During the Fascism, Gelli volunteered for the "Black Shirt" expeditionary forces sent by Mussolini to Spain in support to Francisco Franco, and subsequently became a liaison officer between the Italian blackshirt government and the Third Reich, with contacts including Hermann Göring.
Gelli has been accused of having assumed an influential role in Operation Gladio, a clandestine "stay-behind" operation sponsored by the CIA and NATO to counter communist influence in Italy, as well as in other European countries. However, in the interested country, the Gladio affair has been treated (judicially too) with no sensible connection with the P2 affair.
Gelli repeatedly publicly declared to be a close friend of Argentina's leader Juan Peron (but no confirmations ever came from South America), and often affirmed, in strange forms, that this friendship was really important for Italy, but he never explicitly explained why.
In 1981, a police raid on his villa in Arezzo, led to the discovery of a famous list of Italian military officers and civil servants involved in P2. The list included also industrials, journalists and wealthy people like the current premier Silvio Berlusconi (at the time not yet in politics) and Victor Emanuel of Savoy.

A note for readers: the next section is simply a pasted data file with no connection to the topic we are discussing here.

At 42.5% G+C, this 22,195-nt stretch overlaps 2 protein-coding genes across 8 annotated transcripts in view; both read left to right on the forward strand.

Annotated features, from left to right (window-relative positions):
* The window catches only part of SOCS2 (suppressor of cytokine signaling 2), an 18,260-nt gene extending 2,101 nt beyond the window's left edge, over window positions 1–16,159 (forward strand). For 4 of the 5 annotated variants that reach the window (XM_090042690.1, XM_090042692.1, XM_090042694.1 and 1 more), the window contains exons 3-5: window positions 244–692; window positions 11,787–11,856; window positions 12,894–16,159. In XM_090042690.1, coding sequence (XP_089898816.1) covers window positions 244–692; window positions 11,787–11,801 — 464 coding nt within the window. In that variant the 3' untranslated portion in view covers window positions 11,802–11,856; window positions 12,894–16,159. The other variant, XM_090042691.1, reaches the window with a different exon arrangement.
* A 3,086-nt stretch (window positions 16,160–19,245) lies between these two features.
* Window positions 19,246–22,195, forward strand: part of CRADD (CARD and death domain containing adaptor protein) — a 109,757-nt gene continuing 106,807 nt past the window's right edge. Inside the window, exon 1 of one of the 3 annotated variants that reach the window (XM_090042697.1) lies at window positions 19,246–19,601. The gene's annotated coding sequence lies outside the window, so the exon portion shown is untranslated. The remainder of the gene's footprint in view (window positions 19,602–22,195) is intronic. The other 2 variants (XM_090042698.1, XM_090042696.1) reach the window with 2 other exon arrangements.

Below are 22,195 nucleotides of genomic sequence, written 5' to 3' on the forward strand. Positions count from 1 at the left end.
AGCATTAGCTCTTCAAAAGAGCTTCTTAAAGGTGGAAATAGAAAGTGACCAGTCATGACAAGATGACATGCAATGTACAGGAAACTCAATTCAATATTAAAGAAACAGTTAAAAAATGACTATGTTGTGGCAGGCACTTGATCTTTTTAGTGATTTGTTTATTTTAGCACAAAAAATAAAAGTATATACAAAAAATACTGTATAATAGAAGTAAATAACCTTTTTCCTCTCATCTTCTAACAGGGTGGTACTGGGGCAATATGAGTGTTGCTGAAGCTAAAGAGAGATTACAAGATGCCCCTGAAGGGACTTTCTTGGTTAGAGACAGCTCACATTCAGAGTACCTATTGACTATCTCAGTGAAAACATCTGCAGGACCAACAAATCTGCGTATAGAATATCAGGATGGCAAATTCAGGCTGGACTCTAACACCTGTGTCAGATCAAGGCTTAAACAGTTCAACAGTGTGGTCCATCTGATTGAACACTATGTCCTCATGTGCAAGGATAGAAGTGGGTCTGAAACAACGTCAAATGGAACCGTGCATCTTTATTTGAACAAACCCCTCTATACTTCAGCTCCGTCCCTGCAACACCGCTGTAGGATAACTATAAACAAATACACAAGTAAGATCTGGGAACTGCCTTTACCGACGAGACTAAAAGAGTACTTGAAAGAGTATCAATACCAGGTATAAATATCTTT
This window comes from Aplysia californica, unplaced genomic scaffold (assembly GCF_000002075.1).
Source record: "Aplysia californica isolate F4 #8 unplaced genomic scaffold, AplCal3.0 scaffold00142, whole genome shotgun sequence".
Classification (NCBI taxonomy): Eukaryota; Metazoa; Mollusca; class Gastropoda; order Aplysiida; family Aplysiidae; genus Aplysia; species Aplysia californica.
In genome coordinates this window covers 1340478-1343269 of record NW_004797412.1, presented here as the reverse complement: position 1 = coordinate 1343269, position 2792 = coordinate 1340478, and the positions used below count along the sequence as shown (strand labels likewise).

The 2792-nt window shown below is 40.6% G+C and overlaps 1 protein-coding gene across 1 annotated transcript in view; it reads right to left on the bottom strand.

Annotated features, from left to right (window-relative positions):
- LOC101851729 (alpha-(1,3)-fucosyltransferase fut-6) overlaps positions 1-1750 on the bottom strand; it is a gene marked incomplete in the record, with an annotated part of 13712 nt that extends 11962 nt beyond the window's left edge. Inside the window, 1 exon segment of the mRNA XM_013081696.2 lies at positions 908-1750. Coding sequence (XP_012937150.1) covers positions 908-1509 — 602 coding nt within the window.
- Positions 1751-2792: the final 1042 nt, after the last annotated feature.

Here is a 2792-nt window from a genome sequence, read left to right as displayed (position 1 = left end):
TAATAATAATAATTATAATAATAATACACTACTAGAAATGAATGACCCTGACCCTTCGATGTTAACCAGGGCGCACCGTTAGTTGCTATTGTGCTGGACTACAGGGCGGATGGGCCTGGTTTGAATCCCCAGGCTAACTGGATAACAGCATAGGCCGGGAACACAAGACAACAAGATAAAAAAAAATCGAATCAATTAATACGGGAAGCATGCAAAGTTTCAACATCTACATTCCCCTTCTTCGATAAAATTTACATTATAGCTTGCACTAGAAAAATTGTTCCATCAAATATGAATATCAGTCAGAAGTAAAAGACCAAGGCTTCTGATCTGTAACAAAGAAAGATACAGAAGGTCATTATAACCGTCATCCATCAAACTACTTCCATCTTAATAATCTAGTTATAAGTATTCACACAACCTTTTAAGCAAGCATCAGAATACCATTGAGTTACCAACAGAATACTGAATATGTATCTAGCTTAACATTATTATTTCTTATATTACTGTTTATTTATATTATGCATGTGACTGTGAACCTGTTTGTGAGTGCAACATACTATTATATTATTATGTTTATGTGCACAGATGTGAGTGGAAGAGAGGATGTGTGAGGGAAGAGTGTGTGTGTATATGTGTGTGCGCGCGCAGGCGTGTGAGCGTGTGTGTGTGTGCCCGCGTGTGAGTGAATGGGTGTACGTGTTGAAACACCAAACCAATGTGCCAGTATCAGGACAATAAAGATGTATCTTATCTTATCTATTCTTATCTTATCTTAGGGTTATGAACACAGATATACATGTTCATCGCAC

The following national scandal was quite thrilling, given that most of the most delicate charges of the Republic were ruled by Gelli's affiliates. A Pariamentar Commission, directed by On. Tina Anselmi (from Democrazia Cristiana), found no evidence of crimes, but the Parliament soon issued a law to ban secret associations in Italy.
A certain power the P2 lodge undoubtedly had in italy, given the "weight" of its adherents. And many observators still now consider it is in an extremely strong position. Many people today famous in Italy (starting from the top TV "anchor-man" Maurizio Costanzo) come from P2. One of associates was presumed to be Michele Sindona, a banker with quite clear connections to the Mafia.
A few years after the scandal, many suspects were pointed toward Gelli with reference to his eventual involvement in the murder of the Milanese banker Roberto Calvi (also known as "God's banker"), who had been jailed in the wake of the collapse of Banco Ambrosiano.